One of my very favorite birds is the mourning dove, Zenaida macroura. I counted forty-six of them a few minutes ago as they flew back and forth to our platform feeder, perched in the trees, and picked up pieces of corn and sunflower seeds off the ground. We feed them cracked corn, black sunflower seeds, and white millet, and the amount they can consume in a day is quite amazing. Many of the birds have become so used to us they will eat from our hands.
Mourning doves look like pigeons, but they’re smaller and their bodies are less rounded. My bird books describe them as being about twelve inches long, but the doves we have here are much smaller… probably closer to eight inches, if that. They range in color from tan to a soft grey brown and have random small patches of darker color on their wings and head.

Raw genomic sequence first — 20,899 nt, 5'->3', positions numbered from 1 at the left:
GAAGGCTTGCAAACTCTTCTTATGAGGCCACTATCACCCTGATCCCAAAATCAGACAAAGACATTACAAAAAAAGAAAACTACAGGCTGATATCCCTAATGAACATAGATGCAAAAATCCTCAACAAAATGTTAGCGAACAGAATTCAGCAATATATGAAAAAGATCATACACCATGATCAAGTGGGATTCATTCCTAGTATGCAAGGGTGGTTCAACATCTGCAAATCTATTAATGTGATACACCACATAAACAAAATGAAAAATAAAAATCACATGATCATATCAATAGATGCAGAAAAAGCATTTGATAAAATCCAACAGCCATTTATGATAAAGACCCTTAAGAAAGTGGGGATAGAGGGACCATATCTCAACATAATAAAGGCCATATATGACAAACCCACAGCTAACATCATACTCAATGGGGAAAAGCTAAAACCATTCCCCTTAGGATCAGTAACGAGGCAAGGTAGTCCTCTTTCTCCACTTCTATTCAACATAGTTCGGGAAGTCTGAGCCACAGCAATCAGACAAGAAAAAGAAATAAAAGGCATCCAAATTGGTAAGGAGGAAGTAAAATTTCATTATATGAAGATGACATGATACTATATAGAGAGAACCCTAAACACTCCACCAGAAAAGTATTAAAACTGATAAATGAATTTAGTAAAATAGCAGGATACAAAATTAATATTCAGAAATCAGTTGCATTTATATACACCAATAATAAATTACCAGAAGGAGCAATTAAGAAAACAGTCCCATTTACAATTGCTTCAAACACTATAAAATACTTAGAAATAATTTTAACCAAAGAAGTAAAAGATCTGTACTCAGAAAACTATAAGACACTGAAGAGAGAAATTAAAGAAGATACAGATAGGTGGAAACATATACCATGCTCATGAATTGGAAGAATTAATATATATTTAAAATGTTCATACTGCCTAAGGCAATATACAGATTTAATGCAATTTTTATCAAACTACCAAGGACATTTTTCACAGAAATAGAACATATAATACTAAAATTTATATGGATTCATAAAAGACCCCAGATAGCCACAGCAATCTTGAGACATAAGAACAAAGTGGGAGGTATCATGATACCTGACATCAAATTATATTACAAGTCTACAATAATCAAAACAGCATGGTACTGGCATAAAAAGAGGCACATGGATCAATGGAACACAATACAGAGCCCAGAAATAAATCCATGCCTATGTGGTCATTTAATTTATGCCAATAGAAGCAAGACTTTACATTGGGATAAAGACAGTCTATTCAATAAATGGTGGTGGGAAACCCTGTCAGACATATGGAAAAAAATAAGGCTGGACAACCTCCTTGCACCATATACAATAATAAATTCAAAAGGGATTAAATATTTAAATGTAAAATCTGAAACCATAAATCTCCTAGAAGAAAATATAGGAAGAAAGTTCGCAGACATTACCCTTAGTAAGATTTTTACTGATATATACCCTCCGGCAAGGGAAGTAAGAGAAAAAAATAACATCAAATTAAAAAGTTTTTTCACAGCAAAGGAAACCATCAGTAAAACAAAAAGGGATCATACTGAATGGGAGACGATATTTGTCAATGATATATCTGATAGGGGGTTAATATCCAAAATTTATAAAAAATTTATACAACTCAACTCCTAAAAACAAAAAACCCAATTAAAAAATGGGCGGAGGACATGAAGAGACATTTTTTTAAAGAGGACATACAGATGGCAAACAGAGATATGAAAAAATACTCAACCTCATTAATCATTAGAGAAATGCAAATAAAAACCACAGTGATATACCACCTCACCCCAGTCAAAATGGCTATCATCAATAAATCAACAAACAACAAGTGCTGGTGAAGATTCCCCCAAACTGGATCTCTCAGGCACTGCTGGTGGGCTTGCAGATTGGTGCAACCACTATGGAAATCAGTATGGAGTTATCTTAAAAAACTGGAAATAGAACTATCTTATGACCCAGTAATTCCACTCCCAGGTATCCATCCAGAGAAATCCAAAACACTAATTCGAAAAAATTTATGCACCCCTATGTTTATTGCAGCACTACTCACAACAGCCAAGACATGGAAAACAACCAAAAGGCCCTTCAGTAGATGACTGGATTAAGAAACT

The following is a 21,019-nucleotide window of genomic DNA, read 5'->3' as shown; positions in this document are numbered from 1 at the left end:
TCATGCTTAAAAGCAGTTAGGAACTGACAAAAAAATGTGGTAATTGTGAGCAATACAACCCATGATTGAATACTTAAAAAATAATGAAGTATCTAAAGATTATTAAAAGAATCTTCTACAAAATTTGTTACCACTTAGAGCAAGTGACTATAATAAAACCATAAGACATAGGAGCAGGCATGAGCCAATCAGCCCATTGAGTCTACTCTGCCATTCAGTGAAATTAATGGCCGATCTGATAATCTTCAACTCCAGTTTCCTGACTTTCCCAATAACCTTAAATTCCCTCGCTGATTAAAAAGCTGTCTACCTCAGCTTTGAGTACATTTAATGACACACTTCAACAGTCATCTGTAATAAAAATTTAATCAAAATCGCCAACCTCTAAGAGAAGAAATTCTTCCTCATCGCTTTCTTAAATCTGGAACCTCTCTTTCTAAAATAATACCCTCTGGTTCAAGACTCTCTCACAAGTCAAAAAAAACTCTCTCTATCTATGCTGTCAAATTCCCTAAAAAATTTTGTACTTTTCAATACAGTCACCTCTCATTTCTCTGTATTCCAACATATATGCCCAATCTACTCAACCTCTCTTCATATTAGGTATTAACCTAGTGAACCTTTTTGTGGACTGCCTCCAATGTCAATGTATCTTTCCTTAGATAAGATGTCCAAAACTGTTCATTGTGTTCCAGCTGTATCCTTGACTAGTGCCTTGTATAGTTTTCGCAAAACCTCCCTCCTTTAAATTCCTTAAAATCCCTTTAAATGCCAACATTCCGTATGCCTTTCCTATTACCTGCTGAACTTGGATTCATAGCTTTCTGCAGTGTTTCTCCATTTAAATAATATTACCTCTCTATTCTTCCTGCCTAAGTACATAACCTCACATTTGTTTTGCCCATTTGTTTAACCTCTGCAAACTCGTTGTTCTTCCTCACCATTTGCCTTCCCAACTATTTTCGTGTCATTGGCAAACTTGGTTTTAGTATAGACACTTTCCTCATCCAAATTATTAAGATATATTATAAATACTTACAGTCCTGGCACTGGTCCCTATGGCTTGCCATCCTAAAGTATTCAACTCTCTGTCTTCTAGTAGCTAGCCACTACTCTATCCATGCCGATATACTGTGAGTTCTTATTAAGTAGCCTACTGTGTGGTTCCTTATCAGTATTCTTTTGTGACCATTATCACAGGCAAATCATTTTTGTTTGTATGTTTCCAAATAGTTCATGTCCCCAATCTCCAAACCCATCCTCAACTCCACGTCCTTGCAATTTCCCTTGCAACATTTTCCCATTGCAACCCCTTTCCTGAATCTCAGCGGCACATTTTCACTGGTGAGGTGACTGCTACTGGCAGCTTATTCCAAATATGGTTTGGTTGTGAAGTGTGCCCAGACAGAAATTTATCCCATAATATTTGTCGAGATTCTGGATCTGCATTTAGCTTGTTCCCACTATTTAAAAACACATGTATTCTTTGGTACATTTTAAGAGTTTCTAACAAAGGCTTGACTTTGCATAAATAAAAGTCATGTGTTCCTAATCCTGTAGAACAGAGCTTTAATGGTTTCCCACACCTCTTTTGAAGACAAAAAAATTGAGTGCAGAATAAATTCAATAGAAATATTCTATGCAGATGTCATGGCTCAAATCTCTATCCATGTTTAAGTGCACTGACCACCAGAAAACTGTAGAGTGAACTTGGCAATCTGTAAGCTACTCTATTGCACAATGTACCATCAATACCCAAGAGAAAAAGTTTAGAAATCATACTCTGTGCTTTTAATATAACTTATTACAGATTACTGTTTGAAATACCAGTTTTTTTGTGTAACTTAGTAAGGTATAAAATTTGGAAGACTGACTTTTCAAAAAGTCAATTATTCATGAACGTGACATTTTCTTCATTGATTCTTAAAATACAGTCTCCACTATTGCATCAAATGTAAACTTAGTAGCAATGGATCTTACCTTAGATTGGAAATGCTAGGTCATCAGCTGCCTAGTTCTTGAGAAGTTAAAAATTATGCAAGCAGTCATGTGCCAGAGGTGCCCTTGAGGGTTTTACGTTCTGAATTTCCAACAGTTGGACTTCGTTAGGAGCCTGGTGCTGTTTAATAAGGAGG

Their surprisingly loud cooing call is oddly similar to the distant sounds of bears calling to each other, and their wings make a distinctive whistling sound as they take flight or land.
Mourning doves mate for life and usually raise two or three broods of babies each year. They are known for making flimsy nests out of twigs (usually in the crotch of a tree) and often will lay their eggs in another bird’s abandoned nest. We have even had mourning doves build a nest and raise babies on a ledge inside our shed. Both birds take turns sitting on the two small white eggs. After fourteen to fifteen days the baby doves hatch and will be fed “crop milk” until they are old enough to digest seeds. In the spring and summer we often see baby mourning doves being fed by the parent birds at our feeder shelf while they are still too young to eat seeds by themselves.